IRISH drug company Elan has received the go-ahead from the European Commission to include information on its Tysabri multiple-sclerosis drug, warning patients and doctors that having specific virus antibodies is a risk factor in developing a potentially deadly brain disease.
The anticipated approval means that doctors and MS patients taking the Tysabri drug can more accurately weight up the likelihood of developing progressive multifocal leukoencephalopathy (PML), a disease that has so far killed 23 people using the drug.
People who carry antibodies to the so-called JC virus are more prone to developing PML. About 60,000 people around the world use Tysabri and there have been 124 confirmed cases of PML to date among patients who have taken the drug. Only one case has been confirmed in either Ireland or the UK, in a Sligo-based pharmacologist who is now in a paraplegic state.
Inclusion of the information regarding the JC virus on the Tysabri label should give a boost to sales, Elan and its drug partner Biogen Idec believe, as potential and existing users will be better qualified to make decisions about using the drug.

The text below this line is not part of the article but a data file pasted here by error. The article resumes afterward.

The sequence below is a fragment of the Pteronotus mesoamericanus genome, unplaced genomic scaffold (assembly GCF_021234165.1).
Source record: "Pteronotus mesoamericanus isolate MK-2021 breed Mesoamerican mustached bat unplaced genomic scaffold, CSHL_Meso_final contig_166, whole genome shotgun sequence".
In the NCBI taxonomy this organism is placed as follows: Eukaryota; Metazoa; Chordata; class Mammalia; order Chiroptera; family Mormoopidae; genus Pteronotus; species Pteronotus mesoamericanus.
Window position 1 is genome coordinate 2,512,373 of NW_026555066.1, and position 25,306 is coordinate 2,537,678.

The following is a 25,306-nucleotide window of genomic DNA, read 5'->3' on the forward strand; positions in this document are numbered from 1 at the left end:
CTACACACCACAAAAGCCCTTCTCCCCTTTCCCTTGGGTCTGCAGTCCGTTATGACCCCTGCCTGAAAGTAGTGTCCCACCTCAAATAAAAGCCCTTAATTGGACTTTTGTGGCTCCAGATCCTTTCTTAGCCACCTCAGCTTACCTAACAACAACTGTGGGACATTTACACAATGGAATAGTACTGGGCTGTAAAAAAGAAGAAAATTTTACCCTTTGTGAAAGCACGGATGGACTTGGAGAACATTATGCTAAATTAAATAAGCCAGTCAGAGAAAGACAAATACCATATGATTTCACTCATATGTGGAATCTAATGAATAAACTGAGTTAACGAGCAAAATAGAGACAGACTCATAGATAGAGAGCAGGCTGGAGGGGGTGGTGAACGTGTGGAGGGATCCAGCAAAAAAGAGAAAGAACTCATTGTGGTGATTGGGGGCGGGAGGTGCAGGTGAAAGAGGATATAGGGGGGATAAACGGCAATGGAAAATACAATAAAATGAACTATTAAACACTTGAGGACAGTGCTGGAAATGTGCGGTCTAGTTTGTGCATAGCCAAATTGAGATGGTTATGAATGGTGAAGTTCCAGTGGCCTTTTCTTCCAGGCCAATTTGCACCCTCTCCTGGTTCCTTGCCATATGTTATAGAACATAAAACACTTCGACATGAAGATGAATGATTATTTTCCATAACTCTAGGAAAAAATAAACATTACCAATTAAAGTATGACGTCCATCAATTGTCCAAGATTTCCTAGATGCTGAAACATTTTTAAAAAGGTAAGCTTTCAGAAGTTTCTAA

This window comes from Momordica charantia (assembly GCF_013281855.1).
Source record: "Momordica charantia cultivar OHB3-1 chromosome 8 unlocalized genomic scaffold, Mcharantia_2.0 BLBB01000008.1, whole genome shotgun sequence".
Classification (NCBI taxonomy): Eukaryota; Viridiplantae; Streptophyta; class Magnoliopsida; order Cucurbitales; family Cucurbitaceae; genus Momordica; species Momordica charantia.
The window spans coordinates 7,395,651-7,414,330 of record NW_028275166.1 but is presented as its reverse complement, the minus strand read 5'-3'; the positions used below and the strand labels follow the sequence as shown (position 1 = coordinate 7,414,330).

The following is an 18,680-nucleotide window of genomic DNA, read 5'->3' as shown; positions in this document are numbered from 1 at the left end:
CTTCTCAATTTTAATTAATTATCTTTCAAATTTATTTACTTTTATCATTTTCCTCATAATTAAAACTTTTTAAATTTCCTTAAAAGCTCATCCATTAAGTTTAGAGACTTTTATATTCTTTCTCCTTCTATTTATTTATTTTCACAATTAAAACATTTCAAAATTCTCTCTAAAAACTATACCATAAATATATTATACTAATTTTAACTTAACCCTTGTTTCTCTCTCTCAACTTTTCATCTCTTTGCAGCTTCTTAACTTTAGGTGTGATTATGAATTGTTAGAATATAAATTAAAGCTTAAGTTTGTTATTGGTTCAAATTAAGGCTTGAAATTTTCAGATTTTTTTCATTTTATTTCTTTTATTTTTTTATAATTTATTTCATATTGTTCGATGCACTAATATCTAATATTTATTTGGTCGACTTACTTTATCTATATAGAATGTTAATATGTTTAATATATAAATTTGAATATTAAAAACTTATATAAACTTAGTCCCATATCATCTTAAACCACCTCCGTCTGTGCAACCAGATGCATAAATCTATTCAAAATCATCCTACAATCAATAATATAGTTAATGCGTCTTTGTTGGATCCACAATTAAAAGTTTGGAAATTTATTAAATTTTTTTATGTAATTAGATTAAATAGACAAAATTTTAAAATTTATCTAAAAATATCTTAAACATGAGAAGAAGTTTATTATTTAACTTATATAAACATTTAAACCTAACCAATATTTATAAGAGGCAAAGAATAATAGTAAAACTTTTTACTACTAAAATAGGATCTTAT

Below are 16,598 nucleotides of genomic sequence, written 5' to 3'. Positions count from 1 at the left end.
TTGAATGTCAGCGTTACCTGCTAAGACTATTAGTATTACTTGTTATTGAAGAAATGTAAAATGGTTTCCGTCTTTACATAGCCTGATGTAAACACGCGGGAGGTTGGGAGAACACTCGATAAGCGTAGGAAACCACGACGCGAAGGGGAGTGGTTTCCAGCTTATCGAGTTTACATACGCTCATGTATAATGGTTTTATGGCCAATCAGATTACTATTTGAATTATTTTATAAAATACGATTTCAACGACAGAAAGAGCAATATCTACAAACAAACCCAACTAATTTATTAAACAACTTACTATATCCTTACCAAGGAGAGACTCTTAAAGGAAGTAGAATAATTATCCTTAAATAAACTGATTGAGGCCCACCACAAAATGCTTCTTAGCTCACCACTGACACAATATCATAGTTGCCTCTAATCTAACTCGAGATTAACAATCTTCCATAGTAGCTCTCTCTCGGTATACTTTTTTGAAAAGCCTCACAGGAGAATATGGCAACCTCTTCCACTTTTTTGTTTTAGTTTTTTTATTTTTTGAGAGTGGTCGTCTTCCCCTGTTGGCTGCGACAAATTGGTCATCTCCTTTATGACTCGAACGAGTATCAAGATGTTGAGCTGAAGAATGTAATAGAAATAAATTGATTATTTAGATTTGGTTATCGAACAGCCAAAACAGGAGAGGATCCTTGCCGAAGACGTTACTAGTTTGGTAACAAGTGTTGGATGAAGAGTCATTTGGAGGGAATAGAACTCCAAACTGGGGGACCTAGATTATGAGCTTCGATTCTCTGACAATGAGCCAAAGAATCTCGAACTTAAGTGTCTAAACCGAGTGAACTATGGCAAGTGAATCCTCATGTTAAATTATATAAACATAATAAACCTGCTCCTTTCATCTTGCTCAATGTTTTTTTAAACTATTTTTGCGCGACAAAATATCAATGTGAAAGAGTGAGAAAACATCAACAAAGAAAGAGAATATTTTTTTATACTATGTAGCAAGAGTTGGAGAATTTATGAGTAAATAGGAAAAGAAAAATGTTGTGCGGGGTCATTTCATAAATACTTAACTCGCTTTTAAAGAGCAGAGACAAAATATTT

Elan and Biogen have also developed a test to allow people to quickly determine whether or not they carry the JC Virus antibodies. About 55pc of MS patients carry the JC virus.
The new Tysabri label should help raise annual sales of the drug to $2.7bn (€1.9bn) by 2016, according to Olav Zilian, an analyst with Helvea in Geneva. About $1.7bn of that would accrue to Elan.
Elan has also received permission from the European Commission to market Tysabri in the EU for an additional five years.
Shares in Elan jumped in Dublin during early trading but fell back later in the day to close down 1.1pc at €7.26.